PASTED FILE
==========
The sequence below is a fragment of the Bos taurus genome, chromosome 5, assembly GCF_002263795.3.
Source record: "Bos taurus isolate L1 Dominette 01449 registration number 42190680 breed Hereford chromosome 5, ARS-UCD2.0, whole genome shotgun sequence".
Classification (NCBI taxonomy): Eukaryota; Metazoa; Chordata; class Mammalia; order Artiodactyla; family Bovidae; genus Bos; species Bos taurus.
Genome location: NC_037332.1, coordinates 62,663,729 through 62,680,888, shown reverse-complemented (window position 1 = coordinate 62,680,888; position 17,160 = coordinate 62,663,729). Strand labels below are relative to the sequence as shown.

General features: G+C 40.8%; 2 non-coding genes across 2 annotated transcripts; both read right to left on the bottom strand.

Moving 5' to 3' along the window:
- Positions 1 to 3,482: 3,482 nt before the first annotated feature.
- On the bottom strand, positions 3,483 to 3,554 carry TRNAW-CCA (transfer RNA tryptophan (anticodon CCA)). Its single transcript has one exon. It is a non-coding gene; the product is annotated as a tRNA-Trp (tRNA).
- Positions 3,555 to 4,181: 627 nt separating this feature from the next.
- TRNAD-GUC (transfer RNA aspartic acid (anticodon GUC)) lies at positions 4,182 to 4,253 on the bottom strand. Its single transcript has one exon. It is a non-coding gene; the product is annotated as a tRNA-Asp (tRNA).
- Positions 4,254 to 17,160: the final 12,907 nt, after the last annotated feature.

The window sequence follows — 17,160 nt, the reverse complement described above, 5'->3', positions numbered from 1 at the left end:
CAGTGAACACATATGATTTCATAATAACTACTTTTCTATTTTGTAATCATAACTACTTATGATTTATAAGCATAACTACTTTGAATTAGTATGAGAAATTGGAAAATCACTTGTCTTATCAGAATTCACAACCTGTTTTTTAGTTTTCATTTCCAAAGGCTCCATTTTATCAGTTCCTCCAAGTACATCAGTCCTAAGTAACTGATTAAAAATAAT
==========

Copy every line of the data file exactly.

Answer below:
The sequence below is a fragment of the Bos taurus genome, chromosome 5, assembly GCF_002263795.3.
Source record: "Bos taurus isolate L1 Dominette 01449 registration number 42190680 breed Hereford chromosome 5, ARS-UCD2.0, whole genome shotgun sequence".
Classification (NCBI taxonomy): Eukaryota; Metazoa; Chordata; class Mammalia; order Artiodactyla; family Bovidae; genus Bos; species Bos taurus.
Genome location: NC_037332.1, coordinates 62,663,729 through 62,680,888, shown reverse-complemented (window position 1 = coordinate 62,680,888; position 17,160 = coordinate 62,663,729). Strand labels below are relative to the sequence as shown.

General features: G+C 40.8%; 2 non-coding genes across 2 annotated transcripts; both read right to left on the bottom strand.

Moving 5' to 3' along the window:
- Positions 1 to 3,482: 3,482 nt before the first annotated feature.
- On the bottom strand, positions 3,483 to 3,554 carry TRNAW-CCA (transfer RNA tryptophan (anticodon CCA)). Its single transcript has one exon. It is a non-coding gene; the product is annotated as a tRNA-Trp (tRNA).
- Positions 3,555 to 4,181: 627 nt separating this feature from the next.
- TRNAD-GUC (transfer RNA aspartic acid (anticodon GUC)) lies at positions 4,182 to 4,253 on the bottom strand. Its single transcript has one exon. It is a non-coding gene; the product is annotated as a tRNA-Asp (tRNA).
- Positions 4,254 to 17,160: the final 12,907 nt, after the last annotated feature.

The window sequence follows — 17,160 nt, the reverse complement described above, 5'->3', positions numbered from 1 at the left end:
CAGTGAACACATATGATTTCATAATAACTACTTTTCTATTTTGTAATCATAACTACTTATGATTTATAAGCATAACTACTTTGAATTAGTATGAGAAATTGGAAAATCACTTGTCTTATCAGAATTCACAACCTGTTTTTTAGTTTTCATTTCCAAAGGCTCCATTTTATCAGTTCCTCCAAGTACATCAGTCCTAAGTAACTGATTAAAAATAAT